Donald Sensing Poses A Question About Global WarmingWhat if global warming is a good thing?
He asks this with reference to this data list compiled by J.R. Dunn that appeared in the American Thinker, Resisting Global Warming Panic.
Despite the insistence of Al Gore and friends, this is far from the first time the Earth has ever passed through a climatic warming period. In fact, one occurred relatively recently, the medieval warm period, more commonly known as the Little Climatic Optimum (LCO), a period stretching roughly from the 10th to the 13th centuries, in which the average temperature was anything from 1 to 3 degrees centigrade higher than it is today. Several years ago, I covered the LCO in an article detailing the climatic history of the last millennium. But it's worthwhile to cover the highlights once more, to help put the contemporary panic into perspective.* How warm was it during the LCO? Areas in the Midlands and Scotland that cannot grow crops today were regularly farmed. England was known for its wine exports.
* The average height of Britons around A.D. 1000 was close to six feet, thanks to good nutrition. The small stature of the British lower classes (and the Irish) later in the millennium is an artifact of lower temperatures. People of the 20th century were the first Europeans in centuries to grow to their "true" stature - and most had to grow up in the USA to do it.
* In fact, famine - and its partner, plague -- appears to have taken a hike for several centuries. We have records of only a handful of famines during the LCO, and few mass outbreaks of disease. The bubonic plague itself appears to have retreated to its heartland of Central Asia.
* The LCO was the first age of transatlantic exploration. When not slaughtering their neighbors, the Vikings were charting new lands across the North Atlantic, one of the stormiest seas on earth (only the Southern Ocean - the Roaring 40s - is worse). If you tried the same thing today, traveling their routes in open boats of the size they used, you would drown. They discovered Iceland, and Greenland, and a new world even beyond, where they found grape vines, the same as in England.
* The Agricultural Revolution is not widely known except among historians. Mild temperatures eased land clearing and lengthened growing seasons. More certain harvests encouraged experimentation among farmers involving field rotation, novel implements, and new crops such as legumes. While the thought of peas and beans may not thrill the foodies among us, they expanded an almost unbelievably bland ancient diet as well as providing new sources of nutrition. The result was a near-tripling of European population from 27 million at the end of the 7th century to 70 million in 1300.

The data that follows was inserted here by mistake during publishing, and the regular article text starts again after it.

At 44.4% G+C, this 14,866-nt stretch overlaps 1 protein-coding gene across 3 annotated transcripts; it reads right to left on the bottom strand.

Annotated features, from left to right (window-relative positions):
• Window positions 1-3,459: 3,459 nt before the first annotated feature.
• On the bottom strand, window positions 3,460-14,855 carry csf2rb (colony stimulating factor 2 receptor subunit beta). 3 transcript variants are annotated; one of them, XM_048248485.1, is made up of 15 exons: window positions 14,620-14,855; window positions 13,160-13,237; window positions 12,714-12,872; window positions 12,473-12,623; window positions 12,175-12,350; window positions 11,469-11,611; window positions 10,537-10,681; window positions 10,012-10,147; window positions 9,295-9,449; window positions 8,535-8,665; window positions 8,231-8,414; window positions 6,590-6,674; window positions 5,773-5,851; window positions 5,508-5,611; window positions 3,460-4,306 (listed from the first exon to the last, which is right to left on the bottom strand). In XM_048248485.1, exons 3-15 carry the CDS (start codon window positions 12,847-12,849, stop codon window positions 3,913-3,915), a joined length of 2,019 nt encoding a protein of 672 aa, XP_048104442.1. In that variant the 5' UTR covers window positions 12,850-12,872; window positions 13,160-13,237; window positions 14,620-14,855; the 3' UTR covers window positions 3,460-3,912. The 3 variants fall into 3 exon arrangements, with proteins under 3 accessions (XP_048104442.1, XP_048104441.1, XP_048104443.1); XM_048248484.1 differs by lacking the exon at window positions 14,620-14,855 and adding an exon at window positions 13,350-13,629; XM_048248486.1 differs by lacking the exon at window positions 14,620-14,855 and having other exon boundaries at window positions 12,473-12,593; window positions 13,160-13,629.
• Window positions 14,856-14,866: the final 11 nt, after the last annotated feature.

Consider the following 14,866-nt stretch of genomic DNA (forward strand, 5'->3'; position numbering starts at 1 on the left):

* The First Industrial Revolution is not widely known even among historians. Opening the northern German plains allowed access to easily mined iron deposits in the Ruhr and the Saarland. As a result smithies and mills became common sights throughout Europe. Then came the basic inventions without which nothing more complex can be made - the compound crank, the connecting rod, the flywheel, followed by the turbine, the compass, the mechanical clock, and eyeglasses. Our entire technical civilization, all the way down to Al Gore's hydrogenmobile, has its roots in the LCO.
But in the late 13th century, it all came to an end.
The climate closed down. Rains ruined crops and washed away entire seacoast towns. Far to the north, the great colonies of Iceland and Greenland faltered and began to fade away. Famine returned to Europe, and with it the plague, in one of the greatest mass deaths ever witnessed by humanity. The bright centuries were replaced by the dance of death and a dank and morbid religiosity. The focus of culture shifted to the warm Mediterranean. It remained cold, within certain broad limits, for six hundred years. The chill only lifted in the 1850s, when our current warming actually began.
For more information, see also here and here.
On a truly random note, I'm wondering if the end of the little climatic optimum in roughly 1300 had anything to do with creating the colder social climate that led to the expulsion of the Jews from England in 1290.
In a sense, yes. Italian banking was one of the things created during the high middle ages - which occurred as a result of the warming period. And with the rise of the pope's bankers, the rationale for keeping Jews within England ceased to be important to the king, whose ancestors had used them for loans and to create revenue by exceedingly high taxation rates.
Moreover, note that the entire period of residence of Jews in England in this early period nearly exactly corresponds to this medieval warming period: Jews arrived sometime after 1066 and stayed until 1290. (Jews were not known in England before William the Conquerer.) One would have to do much more research to support the following hypothesis, but it is certainly possible that, with the warmer weather and agricutural abundance, English society became more open to outsiders; and the reciprocal closing of society occurred as resources became scarcer and conditions generally harder.
Also, note, that in our own country, 1100-1300 marked the height of Anasazi culture in the Southwest. I wonder if, to the extent that cannabalism existed in Anasazi culture (research suggests that it was introduced to Anasazi culture through trade with the Aztecs), it, too, occurred as a result of worsening weather conditions, with agricultural crops harder to produce in the severe drought years.
Drought, no doubt, would have adversely effected hunting conditions as well.